Spiritual literature is at the core of many faiths and has a profound affect on people. Through the use of metaphors, symbolism, and repetition, the messages are conveyed to the readers. The reader then forms their personal beliefs based on their understanding of the literature which influences their actions. The Rubaiyat and the Koran are spiritual poems that share some commonalities and several differences, but both ultimately serve peoples faith.
Although multiple authors with contradictory ideas wrote the Rubaiyat, the basic premise remained “Life is brief, live life to the fullest. There is no afterlife, your only destiny is death.” The authors did not infer the presence of any God in their passages for which to find peace, but encouraged happiness through friendships and the avoidance of pain.
In contrast to the Rubaiyat, the Koran was written by one author who was preserving the revelations of Mohammed, as Mohammed is speaking for Allah. The Koran has been interpreted as relaying that God intended to give humans free will. The concept of free will has been interpreted in a variety of ways however. Passages have been cited that infer predestination or destiny versus free will, while others argue they complement each other. The Koran message includes an after life as well as the relationship between revelation and reason, God and humanity.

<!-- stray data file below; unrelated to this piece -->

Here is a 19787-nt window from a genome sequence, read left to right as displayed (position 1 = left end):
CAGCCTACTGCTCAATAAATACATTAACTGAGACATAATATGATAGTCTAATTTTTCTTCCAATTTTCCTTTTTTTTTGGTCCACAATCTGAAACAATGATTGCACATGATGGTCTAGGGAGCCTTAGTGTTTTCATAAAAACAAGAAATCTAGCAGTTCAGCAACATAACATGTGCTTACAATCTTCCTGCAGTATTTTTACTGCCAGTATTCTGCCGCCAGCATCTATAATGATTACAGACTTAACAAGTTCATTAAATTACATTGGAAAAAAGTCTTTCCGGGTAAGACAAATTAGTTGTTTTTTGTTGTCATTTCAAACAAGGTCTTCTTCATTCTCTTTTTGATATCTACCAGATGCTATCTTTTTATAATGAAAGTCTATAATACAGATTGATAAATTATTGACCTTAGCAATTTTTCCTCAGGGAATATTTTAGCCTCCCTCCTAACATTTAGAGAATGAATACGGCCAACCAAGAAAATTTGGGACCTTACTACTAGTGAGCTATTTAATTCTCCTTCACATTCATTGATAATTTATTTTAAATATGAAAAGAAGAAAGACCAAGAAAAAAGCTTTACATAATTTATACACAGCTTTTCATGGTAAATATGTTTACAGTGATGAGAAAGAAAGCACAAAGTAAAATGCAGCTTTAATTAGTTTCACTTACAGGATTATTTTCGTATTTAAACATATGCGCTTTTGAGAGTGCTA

While the Rubaiyat and the Koran differ vastly, they both share the same literary devices to share their messages. They also influence peoples faith and can be argued to be universal. The Rubaiyat is universal in that people find peace with it. The Koran can be argued to be universal to all religions.
Both the Rubaiyat and the Koran show the significance of spiritual literature and its influence on a persons faith or belief. Belief plus actions equals results. The reader must decide the desired result they want, after life or no after life, and pattern their belief and action accordingly.
Courtney from Study Moose